Why Does the Wind Blow?

October 9, 2009

We feel wind every day, but do you really know what it is or how it is caused? 

Wind is air whose movement is caused by the sun. When the Earth spins on its axis, its tilt causes the sun to hit parts of the globe providing direct sunlight while other parts of the Earth receive indirect sunlight. The parts of the Earth that receive direct sunlight heat up. This warms the atmosphere and makes the warm air rise. When warm air rises, cooler air fills in underneath. Eventually the warm air cools off and sinks backs down to Earth's surface. The warm air moving up and down and the cool air filling in is the movement that causes wind. 

If you think you have never heard of warm and cold air, think about the weather report and your lobal meteorologist talking about high and low pressure systems. Pressure systems are just the fancy terms that describe warm and cool air. A high pressure system refers to the warm air while the low pressure is the cool air that moves in underneath.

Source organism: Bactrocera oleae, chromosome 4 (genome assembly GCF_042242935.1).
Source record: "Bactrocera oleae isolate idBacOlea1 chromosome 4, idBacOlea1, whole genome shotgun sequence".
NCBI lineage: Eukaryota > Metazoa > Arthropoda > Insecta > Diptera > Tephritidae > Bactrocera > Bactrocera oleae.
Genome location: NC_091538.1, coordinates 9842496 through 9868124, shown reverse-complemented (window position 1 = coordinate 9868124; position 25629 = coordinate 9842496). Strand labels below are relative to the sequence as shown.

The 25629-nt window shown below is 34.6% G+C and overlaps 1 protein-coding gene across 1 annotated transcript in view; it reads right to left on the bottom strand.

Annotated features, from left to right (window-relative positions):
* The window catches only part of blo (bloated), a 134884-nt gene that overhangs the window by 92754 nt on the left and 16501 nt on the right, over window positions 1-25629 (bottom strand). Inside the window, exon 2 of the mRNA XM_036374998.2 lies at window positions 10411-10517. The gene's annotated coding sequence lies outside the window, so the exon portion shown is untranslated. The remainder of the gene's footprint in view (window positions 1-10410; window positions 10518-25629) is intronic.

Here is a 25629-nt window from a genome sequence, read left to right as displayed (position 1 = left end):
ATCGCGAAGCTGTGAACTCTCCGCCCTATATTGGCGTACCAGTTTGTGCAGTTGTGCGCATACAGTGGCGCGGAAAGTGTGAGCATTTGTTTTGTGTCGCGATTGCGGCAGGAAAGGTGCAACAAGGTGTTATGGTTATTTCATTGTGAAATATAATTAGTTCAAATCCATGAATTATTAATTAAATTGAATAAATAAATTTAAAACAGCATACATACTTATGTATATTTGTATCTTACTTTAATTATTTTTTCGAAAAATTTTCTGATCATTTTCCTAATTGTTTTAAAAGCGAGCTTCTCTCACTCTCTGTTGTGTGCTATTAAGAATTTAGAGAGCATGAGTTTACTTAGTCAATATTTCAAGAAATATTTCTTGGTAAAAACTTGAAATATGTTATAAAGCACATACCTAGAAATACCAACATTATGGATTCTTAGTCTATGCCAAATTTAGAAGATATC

Now go outside to feel the wind on your face and relish in the fact that you now know that it comes courtesy of those high and low pressure systems!

From the Parents

Similar Articles

  • How Do Magnets Work?

    Eliza Clark - How Do Things Work?

    The funny thing about preschoolers and all of their questions is that often they are not really looking for the kinds of answers we think we are supposed to give. They're not so keen on long explanations and complicated terminology. What the... read more

  • How Do Birds Fly?

    Angie McDonald - How Do Things Work?

    How do birds fly? is a classic question. And one that, when asked by a child, stumps many parents. It's tempting to answer: because they have wings! And feathers! But what if your child wants a more informative answer? What if your child wants to kno... read more

The Savvy Library

From the educational to the whimsical, our Savvy editors help you explore your world. You can search our 1969 articles by keyword, subject, or date.

Notable Selection

Below you'll find some of the more popular selections from the Savvy Library: